No light, no heat, no bread: stark reality for the powerless in Gaza. Besieged civilians pay the price for Israel's hardline response to rocket attacks.
Badger: on Bush, Iraq and Gaza.

Thursday, January 17, 2008

I finally watched this yesterday

"It's not easy, and I couldn't do it if I didn't passionately believe it was the right thing to do. You know... I have so many opportunities from this country. I just don't want to see us fall backwards. You know, this is very personal for me. It's not just political it's not just public. I see what's happening, and we have to reverse it. And some people think elections are a game, they think it's like who's up or who's down. It's about our country. It's about our kids' futures, and it's really about all of us together. You know, some of us put ourselves out there and do this against some pretty difficult odds, and we do it, each one of us because we care about our country but some of us are right and some of us are wrong, some of us are ready and some of us are not, some of us know what we will do on day one and some of us haven't thought that through enough.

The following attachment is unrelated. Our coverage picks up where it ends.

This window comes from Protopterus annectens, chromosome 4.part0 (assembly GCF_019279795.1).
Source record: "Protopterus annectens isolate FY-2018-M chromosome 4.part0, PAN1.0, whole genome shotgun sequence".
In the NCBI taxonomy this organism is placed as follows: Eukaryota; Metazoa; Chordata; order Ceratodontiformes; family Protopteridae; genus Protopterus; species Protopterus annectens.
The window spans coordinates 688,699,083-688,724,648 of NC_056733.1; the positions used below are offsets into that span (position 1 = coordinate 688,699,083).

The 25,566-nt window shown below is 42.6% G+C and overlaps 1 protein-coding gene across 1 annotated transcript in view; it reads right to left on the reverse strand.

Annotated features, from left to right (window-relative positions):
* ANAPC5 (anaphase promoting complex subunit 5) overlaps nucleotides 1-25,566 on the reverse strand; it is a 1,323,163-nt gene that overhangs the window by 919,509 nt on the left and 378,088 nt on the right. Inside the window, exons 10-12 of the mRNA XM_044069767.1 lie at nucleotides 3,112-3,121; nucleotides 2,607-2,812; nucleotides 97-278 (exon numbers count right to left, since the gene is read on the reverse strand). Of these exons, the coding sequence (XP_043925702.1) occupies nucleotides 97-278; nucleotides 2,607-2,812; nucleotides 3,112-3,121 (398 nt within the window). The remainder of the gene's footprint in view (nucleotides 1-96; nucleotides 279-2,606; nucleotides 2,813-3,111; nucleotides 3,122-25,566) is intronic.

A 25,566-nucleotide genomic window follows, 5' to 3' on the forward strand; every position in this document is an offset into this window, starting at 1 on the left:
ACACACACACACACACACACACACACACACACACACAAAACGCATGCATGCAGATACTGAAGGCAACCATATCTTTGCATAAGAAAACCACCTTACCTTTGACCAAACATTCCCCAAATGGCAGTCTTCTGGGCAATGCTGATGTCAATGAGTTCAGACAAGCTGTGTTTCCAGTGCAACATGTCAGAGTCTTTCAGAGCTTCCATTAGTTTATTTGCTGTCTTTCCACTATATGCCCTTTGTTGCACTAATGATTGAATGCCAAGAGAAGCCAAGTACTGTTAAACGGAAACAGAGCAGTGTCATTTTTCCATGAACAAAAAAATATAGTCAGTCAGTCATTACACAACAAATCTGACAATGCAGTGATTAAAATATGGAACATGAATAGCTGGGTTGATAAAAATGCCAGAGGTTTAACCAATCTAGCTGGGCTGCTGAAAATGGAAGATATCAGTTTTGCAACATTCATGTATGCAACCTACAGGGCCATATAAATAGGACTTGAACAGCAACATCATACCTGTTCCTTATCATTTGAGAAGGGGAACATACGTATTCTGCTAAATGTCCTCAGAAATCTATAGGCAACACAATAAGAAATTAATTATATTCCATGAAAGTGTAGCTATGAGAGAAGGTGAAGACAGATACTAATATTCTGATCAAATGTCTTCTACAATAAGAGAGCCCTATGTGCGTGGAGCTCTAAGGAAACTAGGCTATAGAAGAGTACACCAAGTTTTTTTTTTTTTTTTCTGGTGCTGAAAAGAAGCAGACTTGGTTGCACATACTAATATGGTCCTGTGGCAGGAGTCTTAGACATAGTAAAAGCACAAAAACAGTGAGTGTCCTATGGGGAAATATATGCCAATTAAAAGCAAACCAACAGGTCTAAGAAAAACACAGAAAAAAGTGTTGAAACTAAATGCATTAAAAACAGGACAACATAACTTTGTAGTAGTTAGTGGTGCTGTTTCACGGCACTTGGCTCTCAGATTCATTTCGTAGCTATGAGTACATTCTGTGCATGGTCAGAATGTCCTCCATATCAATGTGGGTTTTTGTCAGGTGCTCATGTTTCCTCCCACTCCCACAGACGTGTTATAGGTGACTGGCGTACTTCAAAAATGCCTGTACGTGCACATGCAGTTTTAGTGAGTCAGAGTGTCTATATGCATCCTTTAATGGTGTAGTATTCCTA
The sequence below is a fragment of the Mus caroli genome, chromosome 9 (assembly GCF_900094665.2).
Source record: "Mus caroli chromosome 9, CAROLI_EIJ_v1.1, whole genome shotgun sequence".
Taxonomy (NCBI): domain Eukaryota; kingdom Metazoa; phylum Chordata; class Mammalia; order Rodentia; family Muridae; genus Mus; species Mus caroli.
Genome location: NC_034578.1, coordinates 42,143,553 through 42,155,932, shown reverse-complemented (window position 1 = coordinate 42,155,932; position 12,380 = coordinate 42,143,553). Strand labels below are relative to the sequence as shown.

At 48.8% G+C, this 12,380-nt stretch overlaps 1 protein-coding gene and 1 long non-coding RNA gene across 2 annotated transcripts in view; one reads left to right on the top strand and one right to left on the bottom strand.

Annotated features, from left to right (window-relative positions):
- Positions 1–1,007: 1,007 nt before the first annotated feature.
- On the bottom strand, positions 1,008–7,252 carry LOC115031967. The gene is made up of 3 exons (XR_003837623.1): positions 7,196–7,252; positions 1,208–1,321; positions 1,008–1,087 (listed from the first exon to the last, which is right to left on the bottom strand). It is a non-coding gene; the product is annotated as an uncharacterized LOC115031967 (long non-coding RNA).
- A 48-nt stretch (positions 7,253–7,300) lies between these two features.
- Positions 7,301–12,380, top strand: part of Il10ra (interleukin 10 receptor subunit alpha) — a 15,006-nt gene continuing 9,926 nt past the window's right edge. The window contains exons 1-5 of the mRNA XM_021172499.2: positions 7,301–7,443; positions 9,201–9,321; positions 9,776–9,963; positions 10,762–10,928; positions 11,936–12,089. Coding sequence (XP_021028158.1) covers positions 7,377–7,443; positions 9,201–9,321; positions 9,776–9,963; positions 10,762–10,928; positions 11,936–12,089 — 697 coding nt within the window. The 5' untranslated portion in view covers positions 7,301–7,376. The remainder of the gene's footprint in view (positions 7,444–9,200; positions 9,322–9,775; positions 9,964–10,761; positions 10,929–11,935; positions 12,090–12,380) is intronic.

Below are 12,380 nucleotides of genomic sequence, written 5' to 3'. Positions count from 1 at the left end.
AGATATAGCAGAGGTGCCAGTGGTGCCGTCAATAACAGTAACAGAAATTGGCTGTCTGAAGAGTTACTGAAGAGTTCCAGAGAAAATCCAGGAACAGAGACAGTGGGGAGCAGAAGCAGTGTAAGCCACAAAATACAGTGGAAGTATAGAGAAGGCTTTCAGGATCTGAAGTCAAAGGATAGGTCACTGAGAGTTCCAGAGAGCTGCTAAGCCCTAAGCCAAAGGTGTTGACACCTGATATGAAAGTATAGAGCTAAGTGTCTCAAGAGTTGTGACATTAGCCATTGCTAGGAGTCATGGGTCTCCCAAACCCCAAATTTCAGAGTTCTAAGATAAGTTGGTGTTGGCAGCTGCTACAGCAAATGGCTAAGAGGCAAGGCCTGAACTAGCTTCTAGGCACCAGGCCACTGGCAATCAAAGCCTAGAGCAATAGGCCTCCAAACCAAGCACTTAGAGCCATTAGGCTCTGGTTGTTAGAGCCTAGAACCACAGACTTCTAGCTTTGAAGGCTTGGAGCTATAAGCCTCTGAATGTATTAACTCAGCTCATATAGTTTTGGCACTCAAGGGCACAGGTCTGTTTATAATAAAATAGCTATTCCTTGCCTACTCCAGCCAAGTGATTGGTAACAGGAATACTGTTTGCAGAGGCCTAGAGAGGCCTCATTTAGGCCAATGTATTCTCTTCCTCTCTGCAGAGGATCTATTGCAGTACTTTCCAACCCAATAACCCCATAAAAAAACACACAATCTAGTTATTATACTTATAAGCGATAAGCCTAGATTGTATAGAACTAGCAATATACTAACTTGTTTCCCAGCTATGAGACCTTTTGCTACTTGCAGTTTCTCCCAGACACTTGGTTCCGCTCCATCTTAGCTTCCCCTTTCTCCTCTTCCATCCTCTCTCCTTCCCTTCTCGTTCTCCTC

Dowd: Can Hillary Cry Her Way Back to the White House?

Atrios responding to Dowd: "Because only boys are allowed to cry. Or something. These people are all broken. Complete monsters."

Gitlin: Hillary Teared--and Edwards Blinked

Pollitt: Hillary Shows Feeling, is Slammed

Listen to Clinton's words, and ask yourself what exactly she's crying over. The response has been based on the assumption that Clinton was describing and reacting to the pressure of campaigning itself, but that's not it.
"You know... I have so many opportunities from this country. I just don't want to see us fall backwards."
She's crying because she's scared of what will happen to the country if she doesn't win. Dowd hints at this and no one else even comes close, but it's front and center: "It's not easy" trying to save us from ourselves. The performance and response have been equally embarrassing to watch. Does Clinton even know what she's doing? Does Katha Pollitt?